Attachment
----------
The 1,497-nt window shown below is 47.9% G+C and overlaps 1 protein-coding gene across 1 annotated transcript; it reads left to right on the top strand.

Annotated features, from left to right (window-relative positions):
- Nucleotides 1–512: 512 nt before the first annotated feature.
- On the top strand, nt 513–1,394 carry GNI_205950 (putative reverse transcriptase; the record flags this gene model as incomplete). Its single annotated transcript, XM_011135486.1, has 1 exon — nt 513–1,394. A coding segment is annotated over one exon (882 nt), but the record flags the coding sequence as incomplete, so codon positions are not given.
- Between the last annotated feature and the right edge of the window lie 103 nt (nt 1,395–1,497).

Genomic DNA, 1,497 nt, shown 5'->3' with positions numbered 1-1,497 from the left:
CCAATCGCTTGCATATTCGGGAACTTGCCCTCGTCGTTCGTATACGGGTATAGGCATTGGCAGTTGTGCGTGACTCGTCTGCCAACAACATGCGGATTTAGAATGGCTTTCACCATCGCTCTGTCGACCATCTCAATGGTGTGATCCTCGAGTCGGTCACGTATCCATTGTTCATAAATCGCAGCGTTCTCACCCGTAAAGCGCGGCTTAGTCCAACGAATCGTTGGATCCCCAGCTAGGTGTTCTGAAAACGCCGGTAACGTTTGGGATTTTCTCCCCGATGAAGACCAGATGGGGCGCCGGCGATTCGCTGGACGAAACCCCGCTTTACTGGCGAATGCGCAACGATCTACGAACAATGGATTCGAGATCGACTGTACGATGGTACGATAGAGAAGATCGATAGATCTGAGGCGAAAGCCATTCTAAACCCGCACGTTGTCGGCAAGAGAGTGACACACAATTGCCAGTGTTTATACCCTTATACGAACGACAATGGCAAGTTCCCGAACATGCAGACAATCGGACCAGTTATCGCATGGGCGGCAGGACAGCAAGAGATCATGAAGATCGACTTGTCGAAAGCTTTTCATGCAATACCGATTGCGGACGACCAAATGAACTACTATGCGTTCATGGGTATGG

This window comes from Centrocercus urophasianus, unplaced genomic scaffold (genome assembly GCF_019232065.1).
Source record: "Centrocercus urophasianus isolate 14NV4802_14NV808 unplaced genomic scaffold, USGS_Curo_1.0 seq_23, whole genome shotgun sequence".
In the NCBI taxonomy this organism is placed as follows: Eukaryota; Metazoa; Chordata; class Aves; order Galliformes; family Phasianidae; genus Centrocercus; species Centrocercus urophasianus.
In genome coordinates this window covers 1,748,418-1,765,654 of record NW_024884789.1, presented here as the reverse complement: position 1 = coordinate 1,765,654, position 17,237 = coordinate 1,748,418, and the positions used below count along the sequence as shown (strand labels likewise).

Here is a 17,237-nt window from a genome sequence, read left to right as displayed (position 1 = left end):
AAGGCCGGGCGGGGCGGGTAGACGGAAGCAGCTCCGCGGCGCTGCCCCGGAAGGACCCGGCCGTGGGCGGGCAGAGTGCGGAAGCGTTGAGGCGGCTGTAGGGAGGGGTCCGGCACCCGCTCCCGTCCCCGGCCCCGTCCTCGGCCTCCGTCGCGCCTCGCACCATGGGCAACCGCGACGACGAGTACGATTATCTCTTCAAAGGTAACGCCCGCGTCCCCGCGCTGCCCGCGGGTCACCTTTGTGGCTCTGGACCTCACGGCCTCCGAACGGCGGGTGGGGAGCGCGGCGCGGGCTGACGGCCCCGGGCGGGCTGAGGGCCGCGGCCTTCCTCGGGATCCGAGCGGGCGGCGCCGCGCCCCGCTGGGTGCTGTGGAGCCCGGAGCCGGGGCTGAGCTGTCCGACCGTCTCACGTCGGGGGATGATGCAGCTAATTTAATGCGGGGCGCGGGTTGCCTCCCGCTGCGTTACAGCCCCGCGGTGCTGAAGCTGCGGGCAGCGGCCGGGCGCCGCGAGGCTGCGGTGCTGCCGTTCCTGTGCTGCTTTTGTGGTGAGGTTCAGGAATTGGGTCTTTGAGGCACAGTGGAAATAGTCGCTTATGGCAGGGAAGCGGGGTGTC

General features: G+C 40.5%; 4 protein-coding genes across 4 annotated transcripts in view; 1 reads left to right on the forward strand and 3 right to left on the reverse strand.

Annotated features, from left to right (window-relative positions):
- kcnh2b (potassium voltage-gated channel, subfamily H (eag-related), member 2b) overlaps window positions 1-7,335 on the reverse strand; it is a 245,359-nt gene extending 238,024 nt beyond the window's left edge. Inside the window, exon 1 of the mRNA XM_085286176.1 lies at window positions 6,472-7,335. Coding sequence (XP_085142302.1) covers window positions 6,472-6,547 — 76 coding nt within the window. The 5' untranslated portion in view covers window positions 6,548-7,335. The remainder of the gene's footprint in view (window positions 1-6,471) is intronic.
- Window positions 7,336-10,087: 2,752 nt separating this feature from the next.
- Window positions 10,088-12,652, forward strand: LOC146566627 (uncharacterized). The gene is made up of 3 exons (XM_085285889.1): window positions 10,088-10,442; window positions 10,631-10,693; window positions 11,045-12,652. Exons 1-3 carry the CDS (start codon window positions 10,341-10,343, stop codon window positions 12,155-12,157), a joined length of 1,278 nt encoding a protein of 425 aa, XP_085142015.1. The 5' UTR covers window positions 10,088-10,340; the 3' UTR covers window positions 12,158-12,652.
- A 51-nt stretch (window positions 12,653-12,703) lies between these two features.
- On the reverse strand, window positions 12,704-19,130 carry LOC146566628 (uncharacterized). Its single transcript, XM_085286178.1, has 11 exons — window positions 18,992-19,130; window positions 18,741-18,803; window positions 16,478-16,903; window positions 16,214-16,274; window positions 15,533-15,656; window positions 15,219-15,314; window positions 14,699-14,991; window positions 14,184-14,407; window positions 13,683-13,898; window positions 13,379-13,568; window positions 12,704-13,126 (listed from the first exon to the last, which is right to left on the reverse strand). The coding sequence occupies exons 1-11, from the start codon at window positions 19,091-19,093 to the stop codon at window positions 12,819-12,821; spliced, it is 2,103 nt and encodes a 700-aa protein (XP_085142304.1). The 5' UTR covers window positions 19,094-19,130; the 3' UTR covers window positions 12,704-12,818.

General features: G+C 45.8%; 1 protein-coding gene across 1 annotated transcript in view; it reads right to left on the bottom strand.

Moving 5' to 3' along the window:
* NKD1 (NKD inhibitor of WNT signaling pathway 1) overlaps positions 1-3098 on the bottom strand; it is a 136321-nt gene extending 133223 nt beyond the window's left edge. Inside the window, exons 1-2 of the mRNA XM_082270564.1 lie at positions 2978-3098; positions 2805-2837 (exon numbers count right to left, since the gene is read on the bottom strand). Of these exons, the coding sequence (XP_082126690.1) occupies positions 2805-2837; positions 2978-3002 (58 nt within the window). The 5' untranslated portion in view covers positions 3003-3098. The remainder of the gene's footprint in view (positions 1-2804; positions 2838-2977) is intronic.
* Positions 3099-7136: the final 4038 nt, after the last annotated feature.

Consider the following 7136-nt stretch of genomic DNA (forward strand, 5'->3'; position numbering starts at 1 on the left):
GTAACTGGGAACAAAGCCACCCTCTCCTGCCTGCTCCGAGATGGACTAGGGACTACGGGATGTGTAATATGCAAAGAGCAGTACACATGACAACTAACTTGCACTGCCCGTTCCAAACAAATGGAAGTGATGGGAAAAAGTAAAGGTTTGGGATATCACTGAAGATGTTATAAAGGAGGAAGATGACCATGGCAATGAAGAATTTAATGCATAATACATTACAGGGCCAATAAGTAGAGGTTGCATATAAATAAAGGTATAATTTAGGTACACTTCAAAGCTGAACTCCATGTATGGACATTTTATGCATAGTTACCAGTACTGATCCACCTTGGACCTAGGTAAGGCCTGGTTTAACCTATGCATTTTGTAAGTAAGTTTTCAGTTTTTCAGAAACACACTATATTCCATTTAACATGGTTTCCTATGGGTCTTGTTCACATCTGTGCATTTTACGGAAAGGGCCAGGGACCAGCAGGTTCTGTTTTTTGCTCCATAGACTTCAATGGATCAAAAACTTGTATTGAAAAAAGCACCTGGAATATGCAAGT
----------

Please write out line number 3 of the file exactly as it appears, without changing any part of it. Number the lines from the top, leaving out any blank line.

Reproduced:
- Nucleotides 1–512: 512 nt before the first annotated feature.